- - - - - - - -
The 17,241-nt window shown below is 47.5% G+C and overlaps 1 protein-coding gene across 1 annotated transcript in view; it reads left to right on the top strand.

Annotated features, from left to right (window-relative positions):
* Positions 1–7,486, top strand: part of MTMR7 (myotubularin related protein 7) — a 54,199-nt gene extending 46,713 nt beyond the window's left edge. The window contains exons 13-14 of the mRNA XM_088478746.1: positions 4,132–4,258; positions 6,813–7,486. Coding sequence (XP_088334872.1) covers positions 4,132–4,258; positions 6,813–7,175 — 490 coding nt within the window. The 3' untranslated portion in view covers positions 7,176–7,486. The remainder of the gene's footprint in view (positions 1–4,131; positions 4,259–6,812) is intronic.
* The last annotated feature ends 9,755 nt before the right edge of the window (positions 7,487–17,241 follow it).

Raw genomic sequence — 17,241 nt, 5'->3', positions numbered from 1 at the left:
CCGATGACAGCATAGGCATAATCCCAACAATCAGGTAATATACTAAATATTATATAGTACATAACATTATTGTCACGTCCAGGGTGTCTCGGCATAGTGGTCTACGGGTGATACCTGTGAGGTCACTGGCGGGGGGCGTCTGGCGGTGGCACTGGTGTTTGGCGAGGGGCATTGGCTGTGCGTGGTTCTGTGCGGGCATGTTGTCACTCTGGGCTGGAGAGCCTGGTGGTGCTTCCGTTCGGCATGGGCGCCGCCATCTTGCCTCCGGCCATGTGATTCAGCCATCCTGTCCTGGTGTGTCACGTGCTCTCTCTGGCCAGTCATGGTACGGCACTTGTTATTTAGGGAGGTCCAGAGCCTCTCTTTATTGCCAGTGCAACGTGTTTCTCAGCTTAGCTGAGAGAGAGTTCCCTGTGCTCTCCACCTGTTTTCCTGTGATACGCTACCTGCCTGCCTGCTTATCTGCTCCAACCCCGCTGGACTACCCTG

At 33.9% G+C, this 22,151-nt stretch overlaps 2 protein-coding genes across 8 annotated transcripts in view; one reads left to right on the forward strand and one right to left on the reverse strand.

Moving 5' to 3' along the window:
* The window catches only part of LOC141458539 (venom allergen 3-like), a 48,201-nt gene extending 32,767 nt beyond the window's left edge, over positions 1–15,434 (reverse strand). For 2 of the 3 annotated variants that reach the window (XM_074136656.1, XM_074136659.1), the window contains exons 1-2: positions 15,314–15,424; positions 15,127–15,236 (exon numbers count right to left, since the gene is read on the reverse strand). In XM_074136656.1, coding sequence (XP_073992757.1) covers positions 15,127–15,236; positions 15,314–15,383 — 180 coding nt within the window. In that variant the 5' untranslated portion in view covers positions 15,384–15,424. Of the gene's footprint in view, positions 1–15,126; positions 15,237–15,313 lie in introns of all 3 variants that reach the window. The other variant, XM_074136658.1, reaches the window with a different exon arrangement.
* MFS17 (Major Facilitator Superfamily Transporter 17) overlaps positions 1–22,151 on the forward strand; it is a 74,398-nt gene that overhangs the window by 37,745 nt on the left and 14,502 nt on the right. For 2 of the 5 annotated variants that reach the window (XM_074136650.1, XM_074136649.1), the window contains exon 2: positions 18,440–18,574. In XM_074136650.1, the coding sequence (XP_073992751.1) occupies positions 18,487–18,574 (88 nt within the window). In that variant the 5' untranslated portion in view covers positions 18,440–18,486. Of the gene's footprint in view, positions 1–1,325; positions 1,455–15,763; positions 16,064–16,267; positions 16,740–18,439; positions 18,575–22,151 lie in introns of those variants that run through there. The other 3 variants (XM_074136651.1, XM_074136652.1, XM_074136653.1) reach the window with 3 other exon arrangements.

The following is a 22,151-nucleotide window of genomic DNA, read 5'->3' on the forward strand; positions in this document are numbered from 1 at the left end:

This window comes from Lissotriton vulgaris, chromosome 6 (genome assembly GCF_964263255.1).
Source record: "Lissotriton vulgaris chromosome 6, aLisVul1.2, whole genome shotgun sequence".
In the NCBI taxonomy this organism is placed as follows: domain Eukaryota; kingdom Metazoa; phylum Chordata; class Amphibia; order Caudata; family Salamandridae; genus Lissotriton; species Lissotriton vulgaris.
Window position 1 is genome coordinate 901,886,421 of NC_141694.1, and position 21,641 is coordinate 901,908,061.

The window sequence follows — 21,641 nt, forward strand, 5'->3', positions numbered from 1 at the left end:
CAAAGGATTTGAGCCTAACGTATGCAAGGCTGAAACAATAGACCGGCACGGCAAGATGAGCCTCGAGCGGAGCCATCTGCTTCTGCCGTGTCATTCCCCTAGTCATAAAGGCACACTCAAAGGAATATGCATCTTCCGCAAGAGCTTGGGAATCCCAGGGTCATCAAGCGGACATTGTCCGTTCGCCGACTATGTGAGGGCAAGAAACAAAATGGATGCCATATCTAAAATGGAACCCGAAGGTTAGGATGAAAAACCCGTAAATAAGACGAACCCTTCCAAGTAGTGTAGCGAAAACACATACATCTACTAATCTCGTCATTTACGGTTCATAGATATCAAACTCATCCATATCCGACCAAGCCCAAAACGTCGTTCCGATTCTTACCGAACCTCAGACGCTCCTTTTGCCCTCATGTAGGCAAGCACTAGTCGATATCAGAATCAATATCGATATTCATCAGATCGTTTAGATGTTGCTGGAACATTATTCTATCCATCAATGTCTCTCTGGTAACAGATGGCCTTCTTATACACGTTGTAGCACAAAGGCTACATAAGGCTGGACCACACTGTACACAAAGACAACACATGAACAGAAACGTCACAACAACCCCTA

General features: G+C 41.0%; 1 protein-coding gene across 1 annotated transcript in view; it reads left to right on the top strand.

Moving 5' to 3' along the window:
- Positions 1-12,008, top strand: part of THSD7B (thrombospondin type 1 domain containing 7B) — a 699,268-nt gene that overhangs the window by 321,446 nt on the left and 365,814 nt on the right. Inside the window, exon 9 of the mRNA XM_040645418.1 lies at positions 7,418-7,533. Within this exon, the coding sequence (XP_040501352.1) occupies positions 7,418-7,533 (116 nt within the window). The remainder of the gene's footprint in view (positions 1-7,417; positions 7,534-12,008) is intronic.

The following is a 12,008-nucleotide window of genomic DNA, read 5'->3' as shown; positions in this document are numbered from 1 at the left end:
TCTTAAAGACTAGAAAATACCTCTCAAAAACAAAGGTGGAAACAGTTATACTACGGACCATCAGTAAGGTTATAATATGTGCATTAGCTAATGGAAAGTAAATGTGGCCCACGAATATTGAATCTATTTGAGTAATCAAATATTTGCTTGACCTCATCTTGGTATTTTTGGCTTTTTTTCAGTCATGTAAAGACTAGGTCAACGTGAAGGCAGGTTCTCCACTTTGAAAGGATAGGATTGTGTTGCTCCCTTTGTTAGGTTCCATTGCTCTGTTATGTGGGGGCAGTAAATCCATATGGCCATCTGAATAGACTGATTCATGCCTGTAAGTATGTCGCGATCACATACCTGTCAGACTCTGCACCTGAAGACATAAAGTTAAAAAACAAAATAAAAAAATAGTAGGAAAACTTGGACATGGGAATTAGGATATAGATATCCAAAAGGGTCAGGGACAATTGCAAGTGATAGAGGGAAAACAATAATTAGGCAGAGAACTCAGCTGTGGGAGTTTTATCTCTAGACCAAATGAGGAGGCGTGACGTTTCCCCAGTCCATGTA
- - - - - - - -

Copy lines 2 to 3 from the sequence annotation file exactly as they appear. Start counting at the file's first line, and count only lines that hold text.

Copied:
Annotated features, from left to right (window-relative positions):
* Positions 1–7,486, top strand: part of MTMR7 (myotubularin related protein 7) — a 54,199-nt gene extending 46,713 nt beyond the window's left edge. The window contains exons 13-14 of the mRNA XM_088478746.1: positions 4,132–4,258; positions 6,813–7,486. Coding sequence (XP_088334872.1) covers positions 4,132–4,258; positions 6,813–7,175 — 490 coding nt within the window. The 3' untranslated portion in view covers positions 7,176–7,486. The remainder of the gene's footprint in view (positions 1–4,131; positions 4,259–6,812) is intronic.